The Square Circuit

Academia, parenthood, living in a bankrupt city, and what I read in the process.

Thursday, August 18, 2005

bad senators

Okay, it's not Gallup or Quinnipiac, but Survey USA has a poll out today showing that Santorum is the lowest-rated Senator in the Senate. In more Santorum-debunking news, Chris Potter of the Pittsburgh CityPaper has a smart review of Santorum's IT TAKES A FAMILY in this week's issue. Potter argues that Santorum throws out his typical conservative red meat—sliming "liberals" throughout the book—while actually taking many traditionally liberal stances, such as the idea that "women's work" should be valued more highly. To quote Potter:

"Ironically, in fact, Santorum’s biggest criticism of welfare is that it is too stingy, an argument that liberal critics such as Frances Fox Piven have made for decades. Indeed, as Piven herself argues in her 1971 book _Regulating the Poor_, welfare benefits were often curtailed because conservatives feared rewarding people on the dole.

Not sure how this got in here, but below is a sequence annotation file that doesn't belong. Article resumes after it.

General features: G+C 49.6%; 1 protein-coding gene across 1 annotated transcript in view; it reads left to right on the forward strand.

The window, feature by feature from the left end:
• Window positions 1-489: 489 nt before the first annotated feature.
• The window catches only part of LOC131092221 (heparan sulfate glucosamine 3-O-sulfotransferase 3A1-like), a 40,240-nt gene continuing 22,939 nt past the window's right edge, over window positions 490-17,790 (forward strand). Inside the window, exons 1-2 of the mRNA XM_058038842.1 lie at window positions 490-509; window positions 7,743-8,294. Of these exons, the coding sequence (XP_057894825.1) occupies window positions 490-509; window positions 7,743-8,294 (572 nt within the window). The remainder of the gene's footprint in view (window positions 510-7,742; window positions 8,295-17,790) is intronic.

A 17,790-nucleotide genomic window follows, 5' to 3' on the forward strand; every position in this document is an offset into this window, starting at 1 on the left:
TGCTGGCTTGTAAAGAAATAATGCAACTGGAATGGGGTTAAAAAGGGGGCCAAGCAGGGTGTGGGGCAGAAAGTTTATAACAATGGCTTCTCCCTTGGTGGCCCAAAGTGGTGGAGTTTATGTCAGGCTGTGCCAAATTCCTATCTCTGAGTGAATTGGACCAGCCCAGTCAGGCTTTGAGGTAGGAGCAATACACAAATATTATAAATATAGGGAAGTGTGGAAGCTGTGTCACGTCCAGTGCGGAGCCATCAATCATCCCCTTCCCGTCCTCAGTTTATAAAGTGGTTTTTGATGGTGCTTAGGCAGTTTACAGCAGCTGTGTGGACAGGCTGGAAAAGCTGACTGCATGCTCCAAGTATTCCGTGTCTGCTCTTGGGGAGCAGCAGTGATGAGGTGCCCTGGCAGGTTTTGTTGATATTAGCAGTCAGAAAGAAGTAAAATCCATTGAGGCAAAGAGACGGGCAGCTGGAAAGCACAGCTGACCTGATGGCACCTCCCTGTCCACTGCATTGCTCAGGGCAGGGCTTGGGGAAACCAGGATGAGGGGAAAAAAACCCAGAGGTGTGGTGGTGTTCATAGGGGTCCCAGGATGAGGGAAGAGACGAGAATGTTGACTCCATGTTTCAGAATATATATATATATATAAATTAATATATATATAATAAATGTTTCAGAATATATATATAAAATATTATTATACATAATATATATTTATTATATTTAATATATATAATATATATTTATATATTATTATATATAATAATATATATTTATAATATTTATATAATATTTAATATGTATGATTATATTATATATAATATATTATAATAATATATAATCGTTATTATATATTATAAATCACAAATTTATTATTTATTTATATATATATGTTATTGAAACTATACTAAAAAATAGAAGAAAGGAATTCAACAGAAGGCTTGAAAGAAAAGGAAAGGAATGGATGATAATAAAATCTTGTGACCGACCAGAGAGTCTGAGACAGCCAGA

In fact, if it weren’t for all the liberal-bashing, Santorum could almost be a liberal himself at times. He acknowledges that some of the Democrat’s New Deal was “family friendly,” because it kept Granny from starving. He supports federal funding for the arts. He makes an eloquent plea for restoring the vote to released felons -- though one suspects he’s glad Florida hadn’t seen the light in 2000.

It’s no accident that Santorum sounds most liberal when talking about issues like poverty and the politics of race. Co-opting liberal positions on such issues lets conservatives off the hook."

And after that nonsense about Boston's lefty atmosphere being responsible for the priest-pedophile scandal, I'm waiting to hear his analysis of what "created" Dennis Rader, good church congregation president and Boy Scout leader, product of the deep red state of Kansas.


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